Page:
Cape Cod, MA - Jane Cadman has been consuming wheatgrass for the last year in an attempt to feel something. While the earthy drink was never a love-at-first sight relationship she claims her health is improving, as well as her level of happiness. She credits wheat grass for the spike in her well being.
Her friends, however, don't believe a word of it.
Whenever she attempts to convince them of the benefits of wheatgrass it always precedes a lengthy discussion about the guy who didn't return her call, the job she didn't get, so-and-so that treated her poorly...
...her parents not believing in her the way she wants, the fact that she'll have to move soon because she can't afford the rent anymore and the landlord is completely unforgiving, her car is broken, can she stay over for the night and can she have some of their wine?
"I'm not saying I'll never try wheatgrass," said Cadman's friend, Nancy, "but it's not going to be at Jane's insistence. She keeps trying to convince me it helps her, and in the same breath that she's happy, but she's miserable and she always will be, no matter how much of the earth she eats."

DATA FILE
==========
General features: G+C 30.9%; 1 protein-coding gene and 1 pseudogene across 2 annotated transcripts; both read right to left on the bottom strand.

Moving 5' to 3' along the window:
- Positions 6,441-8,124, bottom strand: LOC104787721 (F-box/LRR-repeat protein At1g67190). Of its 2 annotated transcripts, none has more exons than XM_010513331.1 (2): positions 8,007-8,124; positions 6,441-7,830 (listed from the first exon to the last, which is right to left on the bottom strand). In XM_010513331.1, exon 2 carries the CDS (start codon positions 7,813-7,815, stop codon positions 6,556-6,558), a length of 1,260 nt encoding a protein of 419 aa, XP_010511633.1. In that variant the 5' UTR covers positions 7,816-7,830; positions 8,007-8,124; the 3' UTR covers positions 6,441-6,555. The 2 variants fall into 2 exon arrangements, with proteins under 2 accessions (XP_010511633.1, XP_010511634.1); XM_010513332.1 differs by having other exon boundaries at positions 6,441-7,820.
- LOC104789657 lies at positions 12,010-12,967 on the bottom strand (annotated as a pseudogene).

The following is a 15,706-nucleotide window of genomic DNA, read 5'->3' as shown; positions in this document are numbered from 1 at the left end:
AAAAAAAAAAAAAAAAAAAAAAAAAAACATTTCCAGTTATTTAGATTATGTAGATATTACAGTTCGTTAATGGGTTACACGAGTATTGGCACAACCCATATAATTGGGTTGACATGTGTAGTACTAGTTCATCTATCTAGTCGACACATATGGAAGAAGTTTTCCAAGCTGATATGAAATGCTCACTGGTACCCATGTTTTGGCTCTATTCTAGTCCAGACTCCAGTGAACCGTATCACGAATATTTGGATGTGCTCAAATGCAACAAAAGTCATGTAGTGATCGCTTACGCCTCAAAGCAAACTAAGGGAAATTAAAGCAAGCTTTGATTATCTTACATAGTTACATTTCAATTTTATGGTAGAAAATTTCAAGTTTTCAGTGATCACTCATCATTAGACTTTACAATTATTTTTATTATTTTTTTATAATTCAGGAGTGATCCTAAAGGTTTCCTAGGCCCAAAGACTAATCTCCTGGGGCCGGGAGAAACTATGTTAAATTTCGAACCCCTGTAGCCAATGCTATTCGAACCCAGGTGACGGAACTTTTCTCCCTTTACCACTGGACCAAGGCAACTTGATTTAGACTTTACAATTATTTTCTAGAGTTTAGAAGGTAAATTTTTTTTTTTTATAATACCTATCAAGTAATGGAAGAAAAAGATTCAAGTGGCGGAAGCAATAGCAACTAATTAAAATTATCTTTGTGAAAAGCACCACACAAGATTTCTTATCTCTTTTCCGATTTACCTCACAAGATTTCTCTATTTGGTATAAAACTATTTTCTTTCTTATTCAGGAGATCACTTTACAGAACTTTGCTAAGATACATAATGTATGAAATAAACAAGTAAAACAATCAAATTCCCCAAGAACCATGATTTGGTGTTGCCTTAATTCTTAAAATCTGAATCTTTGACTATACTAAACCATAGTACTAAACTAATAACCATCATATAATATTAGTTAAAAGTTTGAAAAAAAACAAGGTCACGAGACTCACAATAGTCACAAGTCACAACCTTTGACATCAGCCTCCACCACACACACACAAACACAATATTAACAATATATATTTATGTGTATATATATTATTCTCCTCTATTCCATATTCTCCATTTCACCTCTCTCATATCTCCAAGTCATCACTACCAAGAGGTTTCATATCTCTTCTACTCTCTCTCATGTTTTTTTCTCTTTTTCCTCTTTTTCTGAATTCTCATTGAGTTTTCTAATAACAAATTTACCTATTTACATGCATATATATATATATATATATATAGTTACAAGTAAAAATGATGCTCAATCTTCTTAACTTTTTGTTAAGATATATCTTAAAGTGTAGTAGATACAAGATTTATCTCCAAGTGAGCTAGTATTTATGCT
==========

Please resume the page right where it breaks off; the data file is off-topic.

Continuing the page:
This is not the first time Cadman has incorporated a new belief system or product into her life as a thinly veiled attempt at happiness. Before wheatgrass it was reiki; before reiki it was massage; before massage it was the kabbalah; before the kabbalah it was tantric dance.
"This is different though," Cadman says. "When I was into the kabbalah that was a really low point for me and I was just another lost soul cliché who used mystical Judaism as an escape from my problems.
"Wheatgrass doesn't ask anything of me though, it simply uses my organs to breathe happiness into my body from within. Unfortunately I can't afford it anymore so now I'm stuck in a room with a hot plate and no furniture. I sit around thinking about my funeral and if anyone would care that I was dead."